Column - My grandma, the candy dishThe candy dish was anything but sweet. It was ugly. It was dingy yellow and the lid had this horrid brown flower as the handle. But the worst part about the candy dish?
By: Jo Colvin, Alexandria Echo Press
The candy dish was anything but sweet.
It was ugly. It was dingy yellow and the lid had this horrid brown flower as the handle. But the worst part about the candy dish?
It was almost always empty.
The candy dish sat on my grandma’s coffee table, not as a gesture of goodwill or in an effort to make her grandchildren’s days a little sweeter. It was there to torture us.
My dad was an only child, and he had nine children. You’d think Grandma would have been so happy that she would want to stuff us full of candy, smother us with sugar and spoil us rotten. Not a chance.
If you ask any Colvin kid about the candy dish they will say something to this effect: “We were supposed to be very careful around it,” or, “I just remember it not having candy in it,” or “I remember it having candy in it that we couldn’t have.”
During visits to Grandma’s, we would gather in her living room around the coffee table, and it was always there. I would stare at it with longing, its taunting presence practically begging me to lift off its lid and reap the rewards of its delicious content. I would bide my time, building up hope that a rare treat would be found within. Finally, I couldn’t take the suspense. I would reach out my hand toward the candy dish.
“Be careful, it’s an antique, you know,” Grandma would reprimand.
I’d grab that ugly brown flower, take off the lid and….
Heartbreaking disappointment. Empty.
Sure enough, my hopes were crushed. Again. There was no candy in the dish. I’d sigh, put the lid back on, and hope that next time maybe I’d hit the confectionary jackpot.
You’d think I would learn. But you see, every once in a great while (in a great, great while), when I’d take off that ugly lid, I would be shocked to find that there were, indeed, treats lurking within. At first giddy with excitement I would peer into the dish with two results: The candy would be old and nasty, stuck together in one big hard grandma-candy blob. Or Grandma would tell me I couldn’t have any.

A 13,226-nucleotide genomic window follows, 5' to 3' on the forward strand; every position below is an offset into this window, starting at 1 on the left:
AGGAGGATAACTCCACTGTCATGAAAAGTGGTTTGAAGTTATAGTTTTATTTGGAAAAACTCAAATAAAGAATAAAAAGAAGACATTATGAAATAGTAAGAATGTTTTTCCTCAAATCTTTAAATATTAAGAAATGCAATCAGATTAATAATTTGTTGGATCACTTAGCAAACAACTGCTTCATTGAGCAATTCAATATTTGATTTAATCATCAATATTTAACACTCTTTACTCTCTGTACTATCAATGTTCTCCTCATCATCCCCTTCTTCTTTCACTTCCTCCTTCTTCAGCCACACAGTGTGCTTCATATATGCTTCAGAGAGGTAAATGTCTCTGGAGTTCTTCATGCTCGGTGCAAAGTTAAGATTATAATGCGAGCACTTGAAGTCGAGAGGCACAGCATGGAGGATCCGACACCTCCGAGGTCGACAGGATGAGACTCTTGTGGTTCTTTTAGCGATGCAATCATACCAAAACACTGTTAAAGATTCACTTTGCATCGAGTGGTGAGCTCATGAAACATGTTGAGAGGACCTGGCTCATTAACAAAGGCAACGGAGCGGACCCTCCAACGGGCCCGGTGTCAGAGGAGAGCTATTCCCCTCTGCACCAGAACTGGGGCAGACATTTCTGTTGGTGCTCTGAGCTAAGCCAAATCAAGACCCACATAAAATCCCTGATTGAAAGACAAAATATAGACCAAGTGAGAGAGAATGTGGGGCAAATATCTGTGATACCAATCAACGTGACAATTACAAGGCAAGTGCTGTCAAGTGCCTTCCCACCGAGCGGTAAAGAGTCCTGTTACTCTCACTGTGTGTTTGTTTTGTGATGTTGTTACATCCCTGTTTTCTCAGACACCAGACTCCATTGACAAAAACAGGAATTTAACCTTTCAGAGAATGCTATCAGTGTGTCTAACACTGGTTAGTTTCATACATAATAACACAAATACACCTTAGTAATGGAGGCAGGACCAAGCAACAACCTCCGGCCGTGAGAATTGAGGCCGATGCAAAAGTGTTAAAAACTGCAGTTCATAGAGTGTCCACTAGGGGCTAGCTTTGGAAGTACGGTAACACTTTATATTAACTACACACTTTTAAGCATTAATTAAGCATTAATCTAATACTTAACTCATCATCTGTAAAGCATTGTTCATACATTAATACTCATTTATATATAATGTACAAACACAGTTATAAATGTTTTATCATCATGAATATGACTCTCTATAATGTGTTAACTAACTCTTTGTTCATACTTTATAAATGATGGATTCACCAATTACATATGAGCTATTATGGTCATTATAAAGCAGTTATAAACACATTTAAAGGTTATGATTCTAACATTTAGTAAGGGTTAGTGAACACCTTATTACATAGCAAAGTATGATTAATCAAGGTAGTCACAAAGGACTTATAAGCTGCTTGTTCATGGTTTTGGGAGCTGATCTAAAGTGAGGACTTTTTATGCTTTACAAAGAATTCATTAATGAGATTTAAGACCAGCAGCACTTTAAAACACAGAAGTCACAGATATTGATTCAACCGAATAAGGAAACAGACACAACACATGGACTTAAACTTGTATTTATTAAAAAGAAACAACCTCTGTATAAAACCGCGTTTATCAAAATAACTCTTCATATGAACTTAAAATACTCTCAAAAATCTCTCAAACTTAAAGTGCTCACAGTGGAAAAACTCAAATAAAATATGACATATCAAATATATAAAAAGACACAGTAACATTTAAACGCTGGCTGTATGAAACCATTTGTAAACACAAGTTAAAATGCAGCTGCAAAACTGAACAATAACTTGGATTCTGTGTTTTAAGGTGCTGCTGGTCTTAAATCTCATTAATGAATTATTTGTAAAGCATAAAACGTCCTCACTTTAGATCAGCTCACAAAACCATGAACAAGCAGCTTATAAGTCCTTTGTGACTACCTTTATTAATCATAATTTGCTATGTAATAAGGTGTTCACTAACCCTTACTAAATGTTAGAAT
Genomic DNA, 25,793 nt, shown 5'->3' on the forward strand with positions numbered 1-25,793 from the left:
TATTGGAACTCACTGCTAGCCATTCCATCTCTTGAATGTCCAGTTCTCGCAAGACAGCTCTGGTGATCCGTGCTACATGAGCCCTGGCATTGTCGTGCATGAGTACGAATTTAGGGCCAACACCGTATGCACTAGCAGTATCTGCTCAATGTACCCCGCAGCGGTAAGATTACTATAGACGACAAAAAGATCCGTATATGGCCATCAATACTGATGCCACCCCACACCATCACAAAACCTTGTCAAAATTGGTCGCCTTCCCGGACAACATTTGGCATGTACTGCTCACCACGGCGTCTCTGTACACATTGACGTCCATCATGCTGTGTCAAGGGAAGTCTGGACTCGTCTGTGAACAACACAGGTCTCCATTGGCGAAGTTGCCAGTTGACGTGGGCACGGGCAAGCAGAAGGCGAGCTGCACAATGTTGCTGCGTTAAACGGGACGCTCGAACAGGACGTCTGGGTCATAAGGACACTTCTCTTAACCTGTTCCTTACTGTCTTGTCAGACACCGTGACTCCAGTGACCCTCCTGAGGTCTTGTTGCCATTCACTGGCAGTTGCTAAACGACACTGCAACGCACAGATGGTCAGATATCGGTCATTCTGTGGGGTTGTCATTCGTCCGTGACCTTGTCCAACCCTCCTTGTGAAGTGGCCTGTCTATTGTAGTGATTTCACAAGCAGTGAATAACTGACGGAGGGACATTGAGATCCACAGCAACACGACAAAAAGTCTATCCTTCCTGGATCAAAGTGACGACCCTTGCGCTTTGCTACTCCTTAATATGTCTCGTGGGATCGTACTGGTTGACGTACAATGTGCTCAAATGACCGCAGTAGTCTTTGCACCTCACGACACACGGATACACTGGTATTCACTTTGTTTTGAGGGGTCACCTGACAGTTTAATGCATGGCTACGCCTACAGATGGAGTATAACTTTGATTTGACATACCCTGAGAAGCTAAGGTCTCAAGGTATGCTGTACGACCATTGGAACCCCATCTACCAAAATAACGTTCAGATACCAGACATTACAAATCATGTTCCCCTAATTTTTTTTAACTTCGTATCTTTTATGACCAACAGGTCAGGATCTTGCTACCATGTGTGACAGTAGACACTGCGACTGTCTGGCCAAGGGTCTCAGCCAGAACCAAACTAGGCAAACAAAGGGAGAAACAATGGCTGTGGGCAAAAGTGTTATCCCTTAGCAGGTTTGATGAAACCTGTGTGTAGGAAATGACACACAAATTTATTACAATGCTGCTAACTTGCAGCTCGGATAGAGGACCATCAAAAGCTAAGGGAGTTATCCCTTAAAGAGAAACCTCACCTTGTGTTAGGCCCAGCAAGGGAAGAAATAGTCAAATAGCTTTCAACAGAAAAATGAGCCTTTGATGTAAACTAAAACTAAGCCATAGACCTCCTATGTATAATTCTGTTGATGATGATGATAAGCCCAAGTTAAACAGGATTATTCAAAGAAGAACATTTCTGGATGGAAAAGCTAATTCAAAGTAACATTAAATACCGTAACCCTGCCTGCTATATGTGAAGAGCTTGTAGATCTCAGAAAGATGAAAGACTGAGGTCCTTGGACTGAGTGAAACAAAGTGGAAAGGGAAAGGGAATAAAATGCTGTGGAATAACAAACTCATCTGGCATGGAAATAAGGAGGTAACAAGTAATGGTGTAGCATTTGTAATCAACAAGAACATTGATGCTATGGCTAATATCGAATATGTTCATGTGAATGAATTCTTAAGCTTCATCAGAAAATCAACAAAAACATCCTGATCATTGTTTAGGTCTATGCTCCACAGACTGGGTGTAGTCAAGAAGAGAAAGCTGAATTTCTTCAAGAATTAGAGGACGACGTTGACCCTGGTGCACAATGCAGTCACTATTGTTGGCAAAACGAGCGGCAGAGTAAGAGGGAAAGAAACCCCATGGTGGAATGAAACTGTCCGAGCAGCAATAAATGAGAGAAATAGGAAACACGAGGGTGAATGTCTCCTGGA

Seriously. Why she had to “save” that candy, I’ll never know.
Every time I visited, I would do it all over again, hoping against hope she would find it in her unsweetened heart to sweeten my day. It never happened.
My mom is a different story. She’s the kind of grandma who has candy everywhere. She has it in plastic bowls and glass jars and cute holiday containers. If one breaks, she says, “Oh well, accidents happen.” She has candy dishes on the counter, on the coffee table, on the end tables. Her grandkids (and her grown-up kids) are welcome at any time to have as much candy as they want.
A few years ago, my grandma died. In her will she requested that everything be auctioned off. When Mom was going through her basement, hidden underneath some old blankets she found three bags of candy, old, dusty and inedible. It had been there for years. Sad.
We respected Grandma’s wishes for the auction, except for the candy dish. We either wanted my mom to have it, or we wanted to throw a break-the-candy-dish party – smashing it into pieces.
During a visit to Mom’s house shortly after Grandma’s passing, I saw the candy dish sitting on her coffee table. I ran to it with glee, knowing that Mom would have that thing full of candy. I yanked the lid off (NOT carefully) and laughed hysterically at the contents. In the empty dish she had placed a handwritten note that said, “There’s no candy here. Ha Ha! Fooled you!”
Then Mom brought out a great big bag of candy and filled that yellow dish to overflowing. And suddenly, the candy dish wasn’t as ugly anymore, because it was what was inside that made it beautiful.
There’s the candy -– the yummy, delicious inside that’s sweet and giving, makes everything brighter and better, and brings unselfish joy to others – my mom.
And there’s the dish. Sure, it’s an antique, it may be worth a lot of money and it puts on a good show.
But what good is that if it’s empty?